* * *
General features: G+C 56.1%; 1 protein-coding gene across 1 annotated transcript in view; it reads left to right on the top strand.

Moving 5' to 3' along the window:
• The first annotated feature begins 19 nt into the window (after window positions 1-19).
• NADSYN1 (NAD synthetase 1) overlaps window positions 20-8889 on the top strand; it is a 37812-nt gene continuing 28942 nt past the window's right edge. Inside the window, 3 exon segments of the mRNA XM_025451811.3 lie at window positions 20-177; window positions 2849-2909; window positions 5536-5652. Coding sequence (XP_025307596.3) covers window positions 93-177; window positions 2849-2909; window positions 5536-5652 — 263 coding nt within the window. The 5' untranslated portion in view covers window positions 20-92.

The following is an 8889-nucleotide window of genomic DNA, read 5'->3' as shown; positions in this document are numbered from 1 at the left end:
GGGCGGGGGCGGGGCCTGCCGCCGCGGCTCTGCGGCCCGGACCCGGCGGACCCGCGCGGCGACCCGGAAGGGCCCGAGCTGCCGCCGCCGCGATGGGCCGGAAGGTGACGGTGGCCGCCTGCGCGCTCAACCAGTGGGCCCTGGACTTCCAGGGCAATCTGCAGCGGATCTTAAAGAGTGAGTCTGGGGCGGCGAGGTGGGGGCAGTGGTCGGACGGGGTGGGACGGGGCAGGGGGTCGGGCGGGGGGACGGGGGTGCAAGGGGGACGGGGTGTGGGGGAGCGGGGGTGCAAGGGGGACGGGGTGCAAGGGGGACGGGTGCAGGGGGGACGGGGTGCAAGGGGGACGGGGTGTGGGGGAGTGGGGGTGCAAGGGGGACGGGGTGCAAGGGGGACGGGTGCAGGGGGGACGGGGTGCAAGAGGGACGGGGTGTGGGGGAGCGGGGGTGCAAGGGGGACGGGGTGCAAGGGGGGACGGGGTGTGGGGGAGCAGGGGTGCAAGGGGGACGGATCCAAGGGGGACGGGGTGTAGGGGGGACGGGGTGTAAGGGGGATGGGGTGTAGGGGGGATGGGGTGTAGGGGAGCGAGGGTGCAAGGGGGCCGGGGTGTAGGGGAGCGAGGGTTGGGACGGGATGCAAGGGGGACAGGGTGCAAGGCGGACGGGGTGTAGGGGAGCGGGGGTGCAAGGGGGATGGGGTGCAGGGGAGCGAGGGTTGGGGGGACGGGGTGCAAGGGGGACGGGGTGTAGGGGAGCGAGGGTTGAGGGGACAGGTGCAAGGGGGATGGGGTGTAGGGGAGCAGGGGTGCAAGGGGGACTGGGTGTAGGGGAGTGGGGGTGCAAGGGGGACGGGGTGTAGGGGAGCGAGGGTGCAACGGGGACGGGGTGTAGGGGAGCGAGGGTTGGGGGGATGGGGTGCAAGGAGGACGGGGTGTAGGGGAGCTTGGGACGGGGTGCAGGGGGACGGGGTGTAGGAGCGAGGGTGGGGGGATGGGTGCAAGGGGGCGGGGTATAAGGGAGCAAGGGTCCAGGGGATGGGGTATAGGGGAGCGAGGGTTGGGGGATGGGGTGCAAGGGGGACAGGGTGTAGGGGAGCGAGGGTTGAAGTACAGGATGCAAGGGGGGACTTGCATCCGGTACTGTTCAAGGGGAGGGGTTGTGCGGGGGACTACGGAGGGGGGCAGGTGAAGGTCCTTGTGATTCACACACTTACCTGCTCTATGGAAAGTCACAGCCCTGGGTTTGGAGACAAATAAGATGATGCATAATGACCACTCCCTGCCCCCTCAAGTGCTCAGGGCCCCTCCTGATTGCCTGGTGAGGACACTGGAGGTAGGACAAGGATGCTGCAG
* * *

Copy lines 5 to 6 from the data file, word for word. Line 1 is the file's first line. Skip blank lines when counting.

The following is an 8889-nucleotide window of genomic DNA, read 5'->3' as shown; positions in this document are numbered from 1 at the left end:
GGGCGGGGGCGGGGCCTGCCGCCGCGGCTCTGCGGCCCGGACCCGGCGGACCCGCGCGGCGACCCGGAAGGGCCCGAGCTGCCGCCGCCGCGATGGGCCGGAAGGTGACGGTGGCCGCCTGCGCGCTCAACCAGTGGGCCCTGGACTTCCAGGGCAATCTGCAGCGGATCTTAAAGAGTGAGTCTGGGGCGGCGAGGTGGGGGCAGTGGTCGGACGGGGTGGGACGGGGCAGGGGGTCGGGCGGGGGGACGGGGGTGCAAGGGGGACGGGGTGTGGGGGAGCGGGGGTGCAAGGGGGACGGGGTGCAAGGGGGACGGGTGCAGGGGGGACGGGGTGCAAGGGGGACGGGGTGTGGGGGAGTGGGGGTGCAAGGGGGACGGGGTGCAAGGGGGACGGGTGCAGGGGGGACGGGGTGCAAGAGGGACGGGGTGTGGGGGAGCGGGGGTGCAAGGGGGACGGGGTGCAAGGGGGGACGGGGTGTGGGGGAGCAGGGGTGCAAGGGGGACGGATCCAAGGGGGACGGGGTGTAGGGGGGACGGGGTGTAAGGGGGATGGGGTGTAGGGGGGATGGGGTGTAGGGGAGCGAGGGTGCAAGGGGGCCGGGGTGTAGGGGAGCGAGGGTTGGGACGGGATGCAAGGGGGACAGGGTGCAAGGCGGACGGGGTGTAGGGGAGCGGGGGTGCAAGGGGGATGGGGTGCAGGGGAGCGAGGGTTGGGGGGACGGGGTGCAAGGGGGACGGGGTGTAGGGGAGCGAGGGTTGAGGGGACAGGTGCAAGGGGGATGGGGTGTAGGGGAGCAGGGGTGCAAGGGGGACTGGGTGTAGGGGAGTGGGGGTGCAAGGGGGACGGGGTGTAGGGGAGCGAGGGTGCAACGGGGACGGGGTGTAGGGGAGCGAGGGTTGGGGGGATGGGGTGCAAGGAGGACGGGGTGTAGGGGAGCTTGGGACGGGGTGCAGGGGGACGGGGTGTAGGAGCGAGGGTGGGGGGATGGGTGCAAGGGGGCGGGGTATAAGGGAGCAAGGGTCCAGGGGATGGGGTATAGGGGAGCGAGGGTTGGGGGATGGGGTGCAAGGGGGACAGGGTGTAGGGGAGCGAGGGTTGAAGTACAGGATGCAAGGGGGGACTTGCATCCGGTACTGTTCAAGGGGAGGGGTTGTGCGGGGGACTACGGAGGGGGGCAGGTGAAGGTCCTTGTGATTCACACACTTACCTGCTCTATGGAAAGTCACAGCCCTGGGTTTGGAGACAAATAAGATGATGCATAATGACCACTCCCTGCCCCCTCAAGTGCTCAGGGCCCCTCCTGATTGCCTGGTGAGGACACTGGAGGTAGGACAAGGATGCTGCAG